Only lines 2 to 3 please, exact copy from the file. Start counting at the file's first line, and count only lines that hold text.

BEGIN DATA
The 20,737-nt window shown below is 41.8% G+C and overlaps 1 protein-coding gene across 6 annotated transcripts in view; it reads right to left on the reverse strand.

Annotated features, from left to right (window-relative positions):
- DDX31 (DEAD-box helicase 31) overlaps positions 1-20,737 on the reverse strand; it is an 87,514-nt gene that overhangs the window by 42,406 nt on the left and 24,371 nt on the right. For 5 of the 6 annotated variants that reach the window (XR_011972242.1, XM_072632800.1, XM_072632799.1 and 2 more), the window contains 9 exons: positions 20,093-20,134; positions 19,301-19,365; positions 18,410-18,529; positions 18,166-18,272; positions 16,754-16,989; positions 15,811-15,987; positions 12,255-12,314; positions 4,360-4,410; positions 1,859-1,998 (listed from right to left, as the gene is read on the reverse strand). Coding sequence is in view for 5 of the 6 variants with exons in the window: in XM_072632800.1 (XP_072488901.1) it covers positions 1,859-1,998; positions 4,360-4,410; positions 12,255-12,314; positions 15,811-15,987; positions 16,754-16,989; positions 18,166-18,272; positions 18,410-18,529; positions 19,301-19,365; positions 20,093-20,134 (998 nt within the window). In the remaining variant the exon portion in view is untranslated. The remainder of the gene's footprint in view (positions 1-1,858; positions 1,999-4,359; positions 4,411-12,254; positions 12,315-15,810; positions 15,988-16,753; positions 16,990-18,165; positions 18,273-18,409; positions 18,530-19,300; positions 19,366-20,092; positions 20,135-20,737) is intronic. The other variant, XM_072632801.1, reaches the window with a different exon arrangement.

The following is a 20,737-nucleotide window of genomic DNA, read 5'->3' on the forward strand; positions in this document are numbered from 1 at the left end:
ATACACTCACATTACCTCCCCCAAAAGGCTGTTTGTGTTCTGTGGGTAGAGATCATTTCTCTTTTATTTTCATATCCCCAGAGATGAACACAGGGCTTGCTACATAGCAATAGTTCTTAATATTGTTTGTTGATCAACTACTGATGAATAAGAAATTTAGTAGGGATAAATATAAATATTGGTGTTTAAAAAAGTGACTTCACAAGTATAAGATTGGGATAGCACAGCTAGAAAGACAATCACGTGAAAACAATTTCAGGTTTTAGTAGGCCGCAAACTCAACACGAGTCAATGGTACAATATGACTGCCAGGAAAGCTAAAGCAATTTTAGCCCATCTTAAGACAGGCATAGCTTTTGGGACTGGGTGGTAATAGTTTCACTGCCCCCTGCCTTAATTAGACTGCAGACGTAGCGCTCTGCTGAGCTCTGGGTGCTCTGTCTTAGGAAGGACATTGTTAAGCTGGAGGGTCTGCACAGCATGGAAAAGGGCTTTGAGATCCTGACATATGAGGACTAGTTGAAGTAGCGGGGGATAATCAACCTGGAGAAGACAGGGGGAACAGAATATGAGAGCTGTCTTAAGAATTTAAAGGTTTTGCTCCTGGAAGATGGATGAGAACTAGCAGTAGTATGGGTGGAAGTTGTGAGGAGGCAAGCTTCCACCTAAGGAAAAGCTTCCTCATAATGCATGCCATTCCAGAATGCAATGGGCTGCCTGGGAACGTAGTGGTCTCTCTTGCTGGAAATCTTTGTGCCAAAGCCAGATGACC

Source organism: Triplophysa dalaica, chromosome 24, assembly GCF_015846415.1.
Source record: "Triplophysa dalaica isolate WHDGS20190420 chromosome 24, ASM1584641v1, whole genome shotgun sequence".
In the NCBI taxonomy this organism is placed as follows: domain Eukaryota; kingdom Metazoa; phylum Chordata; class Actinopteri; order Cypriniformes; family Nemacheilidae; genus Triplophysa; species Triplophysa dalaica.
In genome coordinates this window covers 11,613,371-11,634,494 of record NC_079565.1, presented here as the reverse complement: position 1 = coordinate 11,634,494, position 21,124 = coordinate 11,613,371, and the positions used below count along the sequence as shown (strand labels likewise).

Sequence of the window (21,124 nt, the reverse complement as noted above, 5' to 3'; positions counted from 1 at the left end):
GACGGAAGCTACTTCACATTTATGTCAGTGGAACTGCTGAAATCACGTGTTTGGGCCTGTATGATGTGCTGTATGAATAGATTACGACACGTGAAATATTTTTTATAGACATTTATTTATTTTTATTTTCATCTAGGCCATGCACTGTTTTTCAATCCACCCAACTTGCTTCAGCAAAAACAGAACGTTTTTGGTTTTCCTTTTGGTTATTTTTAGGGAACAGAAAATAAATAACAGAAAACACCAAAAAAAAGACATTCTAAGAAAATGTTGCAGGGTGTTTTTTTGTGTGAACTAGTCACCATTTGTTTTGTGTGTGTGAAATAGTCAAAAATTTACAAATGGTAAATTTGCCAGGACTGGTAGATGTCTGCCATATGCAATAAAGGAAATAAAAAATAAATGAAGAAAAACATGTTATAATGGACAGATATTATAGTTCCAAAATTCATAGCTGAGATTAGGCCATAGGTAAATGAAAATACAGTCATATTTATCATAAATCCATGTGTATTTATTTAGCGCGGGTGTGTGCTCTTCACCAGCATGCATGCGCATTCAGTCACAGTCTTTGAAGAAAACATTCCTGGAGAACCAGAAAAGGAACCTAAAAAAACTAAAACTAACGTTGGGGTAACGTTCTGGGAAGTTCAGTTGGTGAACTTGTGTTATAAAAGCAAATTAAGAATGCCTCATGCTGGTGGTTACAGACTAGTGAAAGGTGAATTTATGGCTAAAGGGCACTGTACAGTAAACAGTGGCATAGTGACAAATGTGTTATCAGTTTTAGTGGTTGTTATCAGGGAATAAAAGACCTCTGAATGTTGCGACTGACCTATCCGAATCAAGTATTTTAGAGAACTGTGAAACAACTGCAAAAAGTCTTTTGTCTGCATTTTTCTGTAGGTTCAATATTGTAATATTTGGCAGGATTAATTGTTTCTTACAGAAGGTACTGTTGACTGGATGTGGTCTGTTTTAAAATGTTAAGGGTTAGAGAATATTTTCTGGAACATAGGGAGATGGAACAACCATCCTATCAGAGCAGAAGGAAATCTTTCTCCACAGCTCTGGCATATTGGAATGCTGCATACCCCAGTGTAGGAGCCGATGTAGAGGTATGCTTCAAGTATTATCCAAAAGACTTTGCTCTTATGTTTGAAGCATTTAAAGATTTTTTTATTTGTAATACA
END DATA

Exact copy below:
Annotated features, from left to right (window-relative positions):
- DDX31 (DEAD-box helicase 31) overlaps positions 1-20,737 on the reverse strand; it is an 87,514-nt gene that overhangs the window by 42,406 nt on the left and 24,371 nt on the right. For 5 of the 6 annotated variants that reach the window (XR_011972242.1, XM_072632800.1, XM_072632799.1 and 2 more), the window contains 9 exons: positions 20,093-20,134; positions 19,301-19,365; positions 18,410-18,529; positions 18,166-18,272; positions 16,754-16,989; positions 15,811-15,987; positions 12,255-12,314; positions 4,360-4,410; positions 1,859-1,998 (listed from right to left, as the gene is read on the reverse strand). Coding sequence is in view for 5 of the 6 variants with exons in the window: in XM_072632800.1 (XP_072488901.1) it covers positions 1,859-1,998; positions 4,360-4,410; positions 12,255-12,314; positions 15,811-15,987; positions 16,754-16,989; positions 18,166-18,272; positions 18,410-18,529; positions 19,301-19,365; positions 20,093-20,134 (998 nt within the window). In the remaining variant the exon portion in view is untranslated. The remainder of the gene's footprint in view (positions 1-1,858; positions 1,999-4,359; positions 4,411-12,254; positions 12,315-15,810; positions 15,988-16,753; positions 16,990-18,165; positions 18,273-18,409; positions 18,530-19,300; positions 19,366-20,092; positions 20,135-20,737) is intronic. The other variant, XM_072632801.1, reaches the window with a different exon arrangement.